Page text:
We stayed at the resort in Kingís Canyon and we had a beautiful room that had a huge soaker tub in the room and it looked out over the landscape.  It was great for the kids to play around in.  We went for dinner at the restaurant and had a scrumptious buffet.  It was certainly nicer than what we had planned to do here as our initial plan was to camp under the stars.  Because Nik was so sick we had to keep him indoors where the air-conditioner could cool him off. 

The next morning we set out to Uluru, or Ayerís Rock.  As you drive along the flat terrain it suddenly pops up in the horizon.  This gigantic red rock in the middle of the desert.  As you get closer, it looks like a huge blob of red play-do has been dropped from the heavens.  It is rounded and has pot holes all over.  There is next to no vegetation growing on it and it really is a sight to see.  Just seeing it from the car I can say that personally I found it to be a more impressive sight to see than Kingís Canyon.  The Aboriginals consider it a sacred site and when you stand there and look up at it you can feel that this is so true.  There is a spot where you can climb the rock but the Aboriginals ask that you donít.  There is a rope that has been secured to one part in order to help people who do decide to climb it.  Steve wanted to climb it but did not get a chance.  We drove around the entire rock and even got a chance to watch the sun set and watched the different colours reflect on the rock.  Magical.  It is truly a must-see.  We just loved it there!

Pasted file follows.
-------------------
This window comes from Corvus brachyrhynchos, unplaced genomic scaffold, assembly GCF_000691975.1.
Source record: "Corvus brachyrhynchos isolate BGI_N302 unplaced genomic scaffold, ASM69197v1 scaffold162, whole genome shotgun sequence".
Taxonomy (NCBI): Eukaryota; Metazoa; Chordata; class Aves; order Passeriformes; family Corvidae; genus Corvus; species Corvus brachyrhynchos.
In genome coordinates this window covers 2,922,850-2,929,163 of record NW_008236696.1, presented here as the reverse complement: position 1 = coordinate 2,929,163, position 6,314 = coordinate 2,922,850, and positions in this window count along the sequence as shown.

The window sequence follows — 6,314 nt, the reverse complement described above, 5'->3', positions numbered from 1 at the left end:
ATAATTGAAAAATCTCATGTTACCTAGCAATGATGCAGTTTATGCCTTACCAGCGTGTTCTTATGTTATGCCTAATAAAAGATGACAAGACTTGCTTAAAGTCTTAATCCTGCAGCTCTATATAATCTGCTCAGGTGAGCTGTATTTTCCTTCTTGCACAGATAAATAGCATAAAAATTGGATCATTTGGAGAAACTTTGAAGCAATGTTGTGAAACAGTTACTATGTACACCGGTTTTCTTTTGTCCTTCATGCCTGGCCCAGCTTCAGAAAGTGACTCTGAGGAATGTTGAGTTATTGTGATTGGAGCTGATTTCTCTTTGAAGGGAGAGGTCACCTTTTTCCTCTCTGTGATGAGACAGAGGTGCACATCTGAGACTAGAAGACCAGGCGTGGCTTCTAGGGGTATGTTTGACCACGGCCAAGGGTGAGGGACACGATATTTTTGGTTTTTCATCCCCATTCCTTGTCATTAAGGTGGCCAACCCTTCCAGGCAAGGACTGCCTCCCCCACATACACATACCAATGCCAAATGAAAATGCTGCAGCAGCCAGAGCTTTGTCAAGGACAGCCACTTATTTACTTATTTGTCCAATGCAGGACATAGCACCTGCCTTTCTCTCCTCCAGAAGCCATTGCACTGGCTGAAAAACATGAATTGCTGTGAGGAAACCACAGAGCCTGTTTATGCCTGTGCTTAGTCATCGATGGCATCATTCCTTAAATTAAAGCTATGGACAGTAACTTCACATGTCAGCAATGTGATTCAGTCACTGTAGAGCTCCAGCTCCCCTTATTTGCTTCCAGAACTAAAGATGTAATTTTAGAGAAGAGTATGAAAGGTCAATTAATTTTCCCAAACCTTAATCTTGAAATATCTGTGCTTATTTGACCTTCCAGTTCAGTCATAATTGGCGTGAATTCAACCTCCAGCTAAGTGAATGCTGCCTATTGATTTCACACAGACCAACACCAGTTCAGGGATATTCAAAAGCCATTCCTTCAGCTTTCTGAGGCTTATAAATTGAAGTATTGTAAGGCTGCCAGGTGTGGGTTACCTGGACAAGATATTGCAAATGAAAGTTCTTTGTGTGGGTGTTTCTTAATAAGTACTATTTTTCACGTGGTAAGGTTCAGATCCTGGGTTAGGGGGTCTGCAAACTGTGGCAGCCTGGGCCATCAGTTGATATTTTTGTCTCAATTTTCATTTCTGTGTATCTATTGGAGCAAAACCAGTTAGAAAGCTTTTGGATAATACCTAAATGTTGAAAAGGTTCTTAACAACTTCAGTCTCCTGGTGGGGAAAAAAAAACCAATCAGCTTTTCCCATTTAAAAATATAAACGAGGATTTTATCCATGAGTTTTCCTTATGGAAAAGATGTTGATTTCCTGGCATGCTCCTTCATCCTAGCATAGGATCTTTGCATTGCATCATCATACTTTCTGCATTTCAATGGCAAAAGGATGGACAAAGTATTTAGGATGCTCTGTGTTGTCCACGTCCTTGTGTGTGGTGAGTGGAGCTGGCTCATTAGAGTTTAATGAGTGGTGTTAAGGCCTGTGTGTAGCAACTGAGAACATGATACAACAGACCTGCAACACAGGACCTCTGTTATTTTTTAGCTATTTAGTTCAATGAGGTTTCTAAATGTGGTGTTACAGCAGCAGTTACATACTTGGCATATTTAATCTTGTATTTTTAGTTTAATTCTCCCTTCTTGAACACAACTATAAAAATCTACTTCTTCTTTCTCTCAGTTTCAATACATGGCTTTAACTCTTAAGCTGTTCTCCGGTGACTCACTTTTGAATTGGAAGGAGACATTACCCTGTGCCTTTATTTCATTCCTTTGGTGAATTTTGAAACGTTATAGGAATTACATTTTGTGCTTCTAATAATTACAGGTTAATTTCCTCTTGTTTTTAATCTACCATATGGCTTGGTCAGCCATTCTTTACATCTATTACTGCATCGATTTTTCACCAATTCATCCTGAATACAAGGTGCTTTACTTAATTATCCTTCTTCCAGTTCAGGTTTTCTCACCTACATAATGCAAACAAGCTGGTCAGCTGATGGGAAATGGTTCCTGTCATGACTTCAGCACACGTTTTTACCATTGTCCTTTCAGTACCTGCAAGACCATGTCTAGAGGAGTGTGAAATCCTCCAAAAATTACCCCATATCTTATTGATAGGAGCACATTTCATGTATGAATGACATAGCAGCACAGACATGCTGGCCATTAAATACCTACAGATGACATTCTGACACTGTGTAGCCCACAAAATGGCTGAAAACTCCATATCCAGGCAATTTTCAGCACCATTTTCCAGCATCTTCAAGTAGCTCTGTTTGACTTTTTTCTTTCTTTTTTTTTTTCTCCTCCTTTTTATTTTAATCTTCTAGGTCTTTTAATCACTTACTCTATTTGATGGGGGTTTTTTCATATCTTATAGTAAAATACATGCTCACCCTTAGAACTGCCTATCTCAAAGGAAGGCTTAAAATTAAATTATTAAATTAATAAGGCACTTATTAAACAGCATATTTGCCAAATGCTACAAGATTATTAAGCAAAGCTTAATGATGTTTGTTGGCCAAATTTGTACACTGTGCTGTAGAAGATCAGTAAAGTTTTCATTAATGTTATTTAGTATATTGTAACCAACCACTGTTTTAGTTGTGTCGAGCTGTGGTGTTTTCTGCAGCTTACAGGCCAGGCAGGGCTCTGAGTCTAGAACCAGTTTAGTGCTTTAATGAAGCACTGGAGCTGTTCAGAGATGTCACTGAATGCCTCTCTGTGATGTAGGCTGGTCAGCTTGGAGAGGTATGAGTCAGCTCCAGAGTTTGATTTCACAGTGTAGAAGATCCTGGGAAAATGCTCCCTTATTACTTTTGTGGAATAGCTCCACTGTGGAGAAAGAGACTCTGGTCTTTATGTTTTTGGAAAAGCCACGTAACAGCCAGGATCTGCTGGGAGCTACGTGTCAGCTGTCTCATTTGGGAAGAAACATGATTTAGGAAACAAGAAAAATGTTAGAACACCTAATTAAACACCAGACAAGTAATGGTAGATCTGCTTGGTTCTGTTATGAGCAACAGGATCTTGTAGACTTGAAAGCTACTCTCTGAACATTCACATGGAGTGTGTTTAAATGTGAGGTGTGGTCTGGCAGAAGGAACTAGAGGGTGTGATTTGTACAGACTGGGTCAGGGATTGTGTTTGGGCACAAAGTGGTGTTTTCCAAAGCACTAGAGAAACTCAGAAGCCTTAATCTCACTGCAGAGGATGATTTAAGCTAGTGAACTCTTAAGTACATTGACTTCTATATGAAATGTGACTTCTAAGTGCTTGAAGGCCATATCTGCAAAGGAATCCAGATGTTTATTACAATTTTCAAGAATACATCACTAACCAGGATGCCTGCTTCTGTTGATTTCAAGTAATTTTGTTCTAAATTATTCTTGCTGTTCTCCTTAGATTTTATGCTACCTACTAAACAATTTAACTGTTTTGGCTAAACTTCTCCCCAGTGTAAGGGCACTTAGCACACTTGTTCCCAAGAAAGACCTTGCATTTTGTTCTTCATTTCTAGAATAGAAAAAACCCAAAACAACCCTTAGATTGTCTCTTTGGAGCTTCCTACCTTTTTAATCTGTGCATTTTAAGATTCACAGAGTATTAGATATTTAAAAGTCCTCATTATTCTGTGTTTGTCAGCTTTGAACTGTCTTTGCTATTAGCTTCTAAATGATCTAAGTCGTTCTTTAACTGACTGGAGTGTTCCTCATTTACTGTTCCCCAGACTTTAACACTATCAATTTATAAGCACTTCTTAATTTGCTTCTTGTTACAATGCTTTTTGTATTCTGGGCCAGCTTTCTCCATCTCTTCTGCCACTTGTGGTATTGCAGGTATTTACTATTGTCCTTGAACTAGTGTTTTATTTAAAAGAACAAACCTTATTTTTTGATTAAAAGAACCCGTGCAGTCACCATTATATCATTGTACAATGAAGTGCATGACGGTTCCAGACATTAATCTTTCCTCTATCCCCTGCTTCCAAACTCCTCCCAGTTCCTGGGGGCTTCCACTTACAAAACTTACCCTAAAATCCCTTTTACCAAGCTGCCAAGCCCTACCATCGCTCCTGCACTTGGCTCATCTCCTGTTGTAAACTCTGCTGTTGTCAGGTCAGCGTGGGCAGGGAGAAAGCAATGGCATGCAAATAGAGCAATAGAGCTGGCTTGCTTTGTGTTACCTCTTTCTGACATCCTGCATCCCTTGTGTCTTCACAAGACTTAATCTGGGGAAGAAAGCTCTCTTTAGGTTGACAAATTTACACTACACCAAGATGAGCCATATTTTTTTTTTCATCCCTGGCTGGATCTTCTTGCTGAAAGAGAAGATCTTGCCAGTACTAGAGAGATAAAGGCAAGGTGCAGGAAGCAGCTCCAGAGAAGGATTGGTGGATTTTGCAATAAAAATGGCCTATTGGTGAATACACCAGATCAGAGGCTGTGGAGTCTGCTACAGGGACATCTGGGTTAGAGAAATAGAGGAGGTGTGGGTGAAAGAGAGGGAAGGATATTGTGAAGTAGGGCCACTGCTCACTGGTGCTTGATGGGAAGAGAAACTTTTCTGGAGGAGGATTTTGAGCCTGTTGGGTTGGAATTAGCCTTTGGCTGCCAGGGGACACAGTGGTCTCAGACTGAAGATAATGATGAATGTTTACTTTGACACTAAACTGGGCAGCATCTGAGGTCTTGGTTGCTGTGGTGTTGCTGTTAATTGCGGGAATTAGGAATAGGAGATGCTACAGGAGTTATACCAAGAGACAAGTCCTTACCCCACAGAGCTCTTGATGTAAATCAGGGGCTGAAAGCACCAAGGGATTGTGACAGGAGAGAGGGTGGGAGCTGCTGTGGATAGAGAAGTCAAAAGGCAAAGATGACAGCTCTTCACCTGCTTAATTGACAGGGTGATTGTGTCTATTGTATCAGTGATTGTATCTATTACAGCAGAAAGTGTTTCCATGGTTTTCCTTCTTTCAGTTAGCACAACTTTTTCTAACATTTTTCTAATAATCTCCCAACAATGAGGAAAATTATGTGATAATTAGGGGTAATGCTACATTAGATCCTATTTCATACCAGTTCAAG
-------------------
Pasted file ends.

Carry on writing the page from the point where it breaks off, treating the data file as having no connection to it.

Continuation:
We treated ourselves to a beautiful hotel and it was so refreshing to jump in a cool pool after spending hours out in the heat!  Nik was feeling lousy and just spent the whole time in bed watching TV. and sleeping. 

 

The next morning we packed up and headed to Coober Pedy.  We had heard about this place from many people and really wanted to see it.  It is renowned for its underground buildings.  It is also the Opal Capital of the World.  Just a little historyÖ.(taken from a brochure)